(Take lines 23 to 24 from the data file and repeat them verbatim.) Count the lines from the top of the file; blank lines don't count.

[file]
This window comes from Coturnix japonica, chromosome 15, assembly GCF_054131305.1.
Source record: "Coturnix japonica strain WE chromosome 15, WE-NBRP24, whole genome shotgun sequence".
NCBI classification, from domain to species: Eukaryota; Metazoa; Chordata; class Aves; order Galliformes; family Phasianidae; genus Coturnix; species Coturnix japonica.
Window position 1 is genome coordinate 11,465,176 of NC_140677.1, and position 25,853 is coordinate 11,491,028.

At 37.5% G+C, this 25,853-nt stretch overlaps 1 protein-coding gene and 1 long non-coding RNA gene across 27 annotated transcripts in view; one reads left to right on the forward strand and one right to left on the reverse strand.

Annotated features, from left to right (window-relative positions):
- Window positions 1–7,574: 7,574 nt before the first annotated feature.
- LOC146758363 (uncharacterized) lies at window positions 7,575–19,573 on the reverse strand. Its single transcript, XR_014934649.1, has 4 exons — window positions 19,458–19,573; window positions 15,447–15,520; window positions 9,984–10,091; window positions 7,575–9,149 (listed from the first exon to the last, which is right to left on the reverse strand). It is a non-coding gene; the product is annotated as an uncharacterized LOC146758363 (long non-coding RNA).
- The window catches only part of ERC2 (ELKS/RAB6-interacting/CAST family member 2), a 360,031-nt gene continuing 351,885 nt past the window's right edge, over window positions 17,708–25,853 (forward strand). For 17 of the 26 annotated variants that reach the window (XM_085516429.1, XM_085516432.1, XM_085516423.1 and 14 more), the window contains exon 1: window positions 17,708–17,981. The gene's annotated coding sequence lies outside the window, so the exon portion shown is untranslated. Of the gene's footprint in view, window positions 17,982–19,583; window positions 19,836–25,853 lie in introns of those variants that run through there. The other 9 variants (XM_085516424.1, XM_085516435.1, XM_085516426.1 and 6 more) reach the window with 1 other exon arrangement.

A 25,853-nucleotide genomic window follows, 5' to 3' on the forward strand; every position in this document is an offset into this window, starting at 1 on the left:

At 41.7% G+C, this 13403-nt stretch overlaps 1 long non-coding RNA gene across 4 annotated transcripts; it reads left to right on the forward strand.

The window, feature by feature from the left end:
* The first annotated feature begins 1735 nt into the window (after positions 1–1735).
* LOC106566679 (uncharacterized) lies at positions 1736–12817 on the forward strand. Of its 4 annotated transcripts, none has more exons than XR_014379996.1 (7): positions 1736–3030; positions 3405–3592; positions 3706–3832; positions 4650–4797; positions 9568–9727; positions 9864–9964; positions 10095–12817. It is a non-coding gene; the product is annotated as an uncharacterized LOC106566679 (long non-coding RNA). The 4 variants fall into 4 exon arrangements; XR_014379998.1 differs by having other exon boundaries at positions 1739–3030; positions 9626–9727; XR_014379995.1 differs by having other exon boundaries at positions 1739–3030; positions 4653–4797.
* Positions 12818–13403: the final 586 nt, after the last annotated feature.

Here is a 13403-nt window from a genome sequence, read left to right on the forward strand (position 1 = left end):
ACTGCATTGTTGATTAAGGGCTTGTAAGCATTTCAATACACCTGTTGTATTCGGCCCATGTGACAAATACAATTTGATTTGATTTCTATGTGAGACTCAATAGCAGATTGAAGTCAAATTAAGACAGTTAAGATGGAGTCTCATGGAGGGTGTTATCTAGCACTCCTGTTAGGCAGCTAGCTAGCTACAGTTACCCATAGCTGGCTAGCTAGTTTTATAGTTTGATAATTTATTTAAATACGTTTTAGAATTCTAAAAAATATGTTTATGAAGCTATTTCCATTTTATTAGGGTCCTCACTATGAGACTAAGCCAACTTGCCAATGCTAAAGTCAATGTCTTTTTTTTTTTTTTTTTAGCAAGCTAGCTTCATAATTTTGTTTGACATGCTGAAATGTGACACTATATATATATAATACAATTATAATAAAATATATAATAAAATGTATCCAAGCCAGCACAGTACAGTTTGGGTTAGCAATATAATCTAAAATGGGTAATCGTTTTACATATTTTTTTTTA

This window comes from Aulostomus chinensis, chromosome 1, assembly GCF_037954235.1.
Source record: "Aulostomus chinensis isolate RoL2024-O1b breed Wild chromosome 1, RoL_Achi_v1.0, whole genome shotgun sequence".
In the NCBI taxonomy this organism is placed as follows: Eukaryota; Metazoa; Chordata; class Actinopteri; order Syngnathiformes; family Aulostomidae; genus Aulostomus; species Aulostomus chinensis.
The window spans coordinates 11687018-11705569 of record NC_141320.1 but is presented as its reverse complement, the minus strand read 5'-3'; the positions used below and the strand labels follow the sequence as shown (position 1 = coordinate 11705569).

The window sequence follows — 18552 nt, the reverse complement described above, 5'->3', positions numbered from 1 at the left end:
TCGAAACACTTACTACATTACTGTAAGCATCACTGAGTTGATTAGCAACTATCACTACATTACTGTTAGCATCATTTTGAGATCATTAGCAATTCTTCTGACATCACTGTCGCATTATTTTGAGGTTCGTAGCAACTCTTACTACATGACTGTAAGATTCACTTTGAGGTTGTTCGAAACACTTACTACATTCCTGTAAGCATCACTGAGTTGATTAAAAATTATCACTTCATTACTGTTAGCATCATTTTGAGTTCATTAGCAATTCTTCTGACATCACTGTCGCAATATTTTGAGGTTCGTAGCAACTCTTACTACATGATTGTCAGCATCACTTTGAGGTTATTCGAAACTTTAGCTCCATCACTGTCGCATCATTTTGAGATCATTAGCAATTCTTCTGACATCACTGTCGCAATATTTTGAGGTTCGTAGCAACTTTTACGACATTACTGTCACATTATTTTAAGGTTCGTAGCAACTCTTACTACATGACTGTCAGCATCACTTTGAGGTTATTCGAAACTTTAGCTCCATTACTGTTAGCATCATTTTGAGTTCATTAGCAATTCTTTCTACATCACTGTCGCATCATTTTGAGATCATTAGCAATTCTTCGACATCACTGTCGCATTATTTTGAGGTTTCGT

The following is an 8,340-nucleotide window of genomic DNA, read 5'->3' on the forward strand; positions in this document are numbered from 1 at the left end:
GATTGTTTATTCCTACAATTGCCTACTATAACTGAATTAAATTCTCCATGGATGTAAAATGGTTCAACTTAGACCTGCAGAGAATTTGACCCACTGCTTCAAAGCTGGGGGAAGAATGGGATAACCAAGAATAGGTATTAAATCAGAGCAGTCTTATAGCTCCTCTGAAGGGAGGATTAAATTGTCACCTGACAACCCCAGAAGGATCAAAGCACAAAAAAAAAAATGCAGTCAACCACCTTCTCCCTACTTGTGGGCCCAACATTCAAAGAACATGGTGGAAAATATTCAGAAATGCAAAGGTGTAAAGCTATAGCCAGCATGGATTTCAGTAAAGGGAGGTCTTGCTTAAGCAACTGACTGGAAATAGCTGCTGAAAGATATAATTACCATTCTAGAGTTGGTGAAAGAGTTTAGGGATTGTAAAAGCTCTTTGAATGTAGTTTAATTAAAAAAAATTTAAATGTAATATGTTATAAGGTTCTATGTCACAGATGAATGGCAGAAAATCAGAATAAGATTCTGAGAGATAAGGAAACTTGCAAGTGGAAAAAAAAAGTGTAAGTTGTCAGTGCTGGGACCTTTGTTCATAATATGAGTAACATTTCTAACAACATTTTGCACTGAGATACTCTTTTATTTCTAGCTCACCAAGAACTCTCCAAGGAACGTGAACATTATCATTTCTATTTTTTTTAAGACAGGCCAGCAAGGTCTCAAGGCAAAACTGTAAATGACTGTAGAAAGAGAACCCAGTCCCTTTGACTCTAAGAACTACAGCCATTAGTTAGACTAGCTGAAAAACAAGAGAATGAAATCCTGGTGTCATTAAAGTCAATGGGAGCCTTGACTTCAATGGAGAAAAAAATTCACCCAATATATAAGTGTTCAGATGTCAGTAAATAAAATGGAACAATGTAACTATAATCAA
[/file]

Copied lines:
TCGAAACACTTACTACATTACTGTAAGCATCACTGAGTTGATTAGCAACTATCACTACATTACTGTTAGCATCATTTTGAGATCATTAGCAATTCTTCTGACATCACTGTCGCATTATTTTGAGGTTCGTAGCAACTCTTACTACATGACTGTAAGATTCACTTTGAGGTTGTTCGAAACACTTACTACATTCCTGTAAGCATCACTGAGTTGATTAAAAATTATCACTTCATTACTGTTAGCATCATTTTGAGTTCATTAGCAATTCTTCTGACATCACTGTCGCAATATTTTGAGGTTCGTAGCAACTCTTACTACATGATTGTCAGCATCACTTTGAGGTTATTCGAAACTTTAGCTCCATCACTGTCGCATCATTTTGAGATCATTAGCAATTCTTCTGACATCACTGTCGCAATATTTTGAGGTTCGTAGCAACTTTTACGACATTACTGTCACATTATTTTAAGGTTCGTAGCAACTCTTACTACATGACTGTCAGCATCACTTTGAGGTTATTCGAAACTTTAGCTCCATTACTGTTAGCATCATTTTGAGTTCATTAGCAATTCTTTCTACATCACTGTCGCATCATTTTGAGATCATTAGCAATTCTTCGACATCACTGTCGCATTATTTTGAGGTTTCGT

The following is an 8,340-nucleotide window of genomic DNA, read 5'->3' on the forward strand; positions in this document are numbered from 1 at the left end: